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Immigration Solicitors

            What Moves
the World to Move?

              Never Doubt

The Butchers Apron

           Nellie de jongh

       Winning Campaigns

Self-Harm in Immigration Detention
26 Deaths Across the UK Detention Estate
Families/Individuals who Campaigned Against Deportation and Won


--Updated 26 September, 2016

  News & Views Monday 26th September to Sunday 2nd October 2016  
‘It’s Time to Think Again About Immigration Detention’

In early September, the new Immigration Minister Robert Goodwill announced the closure of Dungavel, the only detention centre in Scotland.  The centre will be replaced in late 2017 by a short-term holding facility at Glasgow Airport, where migrants will be held for a few days just before removal.  The deeply unpopular indefinite detention of migrants in Scottish detention centres will come to an end. If there have been few celebrations of the demise of Dungavel, it is because everything depends on what happens next.  In the worst case scenario, this could be seriously bad news for migrants in Scotland in the return process.  If detention business continues as usual, after being detained, they will simply be transferred after a few days to an English detention centre.  Since there is no centre north of Lincolnshire, they will be many hours away from friends and family.

But more importantly, they will be in a different legal system: they may need to abandon any pending legal challenges in the Scottish courts, leave their Scottish solicitors, and start looking for a new English solicitor.  Convenient for the Home Office in attempting to remove them, one might say.

Those of us who defend migrants’ rights tend to assume the worst of the government’s intentions, and there is unquestionably a serious risk that this scenario will come to pass.  However, the closure of Dungavel does not take place in isolation.  This is the third detention centre to close in the last 18 months, after Halsar and Dover.

Read more: Jerome Phelps, Justice Gap,


Sharia Councils: A Parallel Legal System For Women or a Requirement of Faith?

 Aina Khan, Head of the Islamic Department at the law firm Duncan Lewis and campaigner for better protection for women believes she has the answer. She launched her campaign ‘Register `Our Marriage’ in 2014 to lobby for a change in the law and to spread awareness of lack of rights.  “The Marriage Act 1949 must be updated to require all faiths to register their marriages. This would mean Muslims must register religious ceremonies under civil law, just like they do in every Muslim country. (For decades, Imams abroad have faced criminal prosecution if they carry out an unregistered marriage and the husband is declared on a woman’s ID card. There are also civil systems in place for divorce). This change in our law will give British Muslim women the right to a civil divorce and a share of matrimonial finances. This civil divorce can be simply mirrored by an Islamic divorce from a Sharia Council within a few weeks and at low cost. This is already being done by my Islamic Department, which does not charge a client for an Islamic divorce if they have already obtained a civil one, and the fee of the Sharia Council is £100. In contrast, if there has not been a civil marriage, the fee of the Sharia Council is £300-£400 because of the extra work needed to investigate the divorce application. Plus I am increasingly hearing complaints of one year plus delays and misogyny, which causes deep distress to women who are already suffering.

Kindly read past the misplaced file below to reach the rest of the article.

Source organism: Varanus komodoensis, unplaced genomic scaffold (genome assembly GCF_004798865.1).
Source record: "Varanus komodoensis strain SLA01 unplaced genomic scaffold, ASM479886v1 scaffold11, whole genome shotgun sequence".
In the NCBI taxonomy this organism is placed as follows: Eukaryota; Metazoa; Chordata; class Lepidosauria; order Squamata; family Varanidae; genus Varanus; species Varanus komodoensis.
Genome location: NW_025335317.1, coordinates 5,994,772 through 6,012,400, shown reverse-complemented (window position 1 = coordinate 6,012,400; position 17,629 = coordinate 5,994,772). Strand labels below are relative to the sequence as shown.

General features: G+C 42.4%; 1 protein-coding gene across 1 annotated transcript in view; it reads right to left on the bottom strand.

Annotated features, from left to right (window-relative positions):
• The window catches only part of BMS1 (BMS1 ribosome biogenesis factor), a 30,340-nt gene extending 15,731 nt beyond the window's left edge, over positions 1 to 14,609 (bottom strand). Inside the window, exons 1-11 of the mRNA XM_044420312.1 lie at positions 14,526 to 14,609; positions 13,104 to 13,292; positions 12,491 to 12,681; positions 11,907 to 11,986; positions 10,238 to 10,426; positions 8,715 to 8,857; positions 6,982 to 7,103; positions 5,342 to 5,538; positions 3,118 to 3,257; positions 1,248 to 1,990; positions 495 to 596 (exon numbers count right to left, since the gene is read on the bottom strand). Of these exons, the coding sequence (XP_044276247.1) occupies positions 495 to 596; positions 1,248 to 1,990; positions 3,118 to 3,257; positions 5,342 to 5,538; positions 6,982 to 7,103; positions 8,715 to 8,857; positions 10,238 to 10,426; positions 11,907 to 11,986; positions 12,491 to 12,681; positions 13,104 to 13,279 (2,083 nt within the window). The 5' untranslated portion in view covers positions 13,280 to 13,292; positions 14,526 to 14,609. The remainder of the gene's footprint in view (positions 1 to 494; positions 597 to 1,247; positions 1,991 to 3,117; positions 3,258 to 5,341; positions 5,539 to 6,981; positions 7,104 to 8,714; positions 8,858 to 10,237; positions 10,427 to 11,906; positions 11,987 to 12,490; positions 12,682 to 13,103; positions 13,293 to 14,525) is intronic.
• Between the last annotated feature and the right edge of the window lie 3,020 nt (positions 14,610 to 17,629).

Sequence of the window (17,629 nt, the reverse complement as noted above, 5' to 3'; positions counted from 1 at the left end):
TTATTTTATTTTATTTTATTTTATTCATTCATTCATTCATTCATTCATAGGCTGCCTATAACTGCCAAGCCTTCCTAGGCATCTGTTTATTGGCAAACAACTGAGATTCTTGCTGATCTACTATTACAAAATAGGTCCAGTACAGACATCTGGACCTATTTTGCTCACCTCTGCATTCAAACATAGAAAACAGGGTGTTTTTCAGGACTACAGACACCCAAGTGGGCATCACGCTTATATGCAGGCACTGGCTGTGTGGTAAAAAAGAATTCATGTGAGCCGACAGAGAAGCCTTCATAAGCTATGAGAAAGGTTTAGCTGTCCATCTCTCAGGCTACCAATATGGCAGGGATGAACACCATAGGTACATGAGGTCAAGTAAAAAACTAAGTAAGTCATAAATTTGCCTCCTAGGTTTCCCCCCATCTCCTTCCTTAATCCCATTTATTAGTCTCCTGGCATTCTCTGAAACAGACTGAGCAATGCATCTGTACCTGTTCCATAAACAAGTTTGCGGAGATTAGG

Duncan Lewis:

Canada Detains Hundreds of Children For Immigration Violations

Canada regularly detains hundreds of children who have run afoul of the country’s immigration laws – including some who are held in correctional facilities and even in solitary confinement, according to a new report calling for sweeping reforms to the practice. Between 2010 and 2014, an average of 242 children were detained across Canada over immigration violations, according to the International Human Rights Program at the University of Toronto. Their report, released on Thursday, sheds light on these detentions, which range in length from days to several months, and calls for urgent reform to a Canadian practice that has attracted consistent criticism from the United Nations.  “What’s happening with children in detention really runs counter to the narrative of Canada as a global human rights promoter,” said Samer Muscati, the report’s editor. “Canada has signed international agreements, including the Convention on the Rights of the Child, which clearly states that any detention has to be done as a last resort and for the least amount of time possible.”

Read more: Ashifa Kassam, Guardian,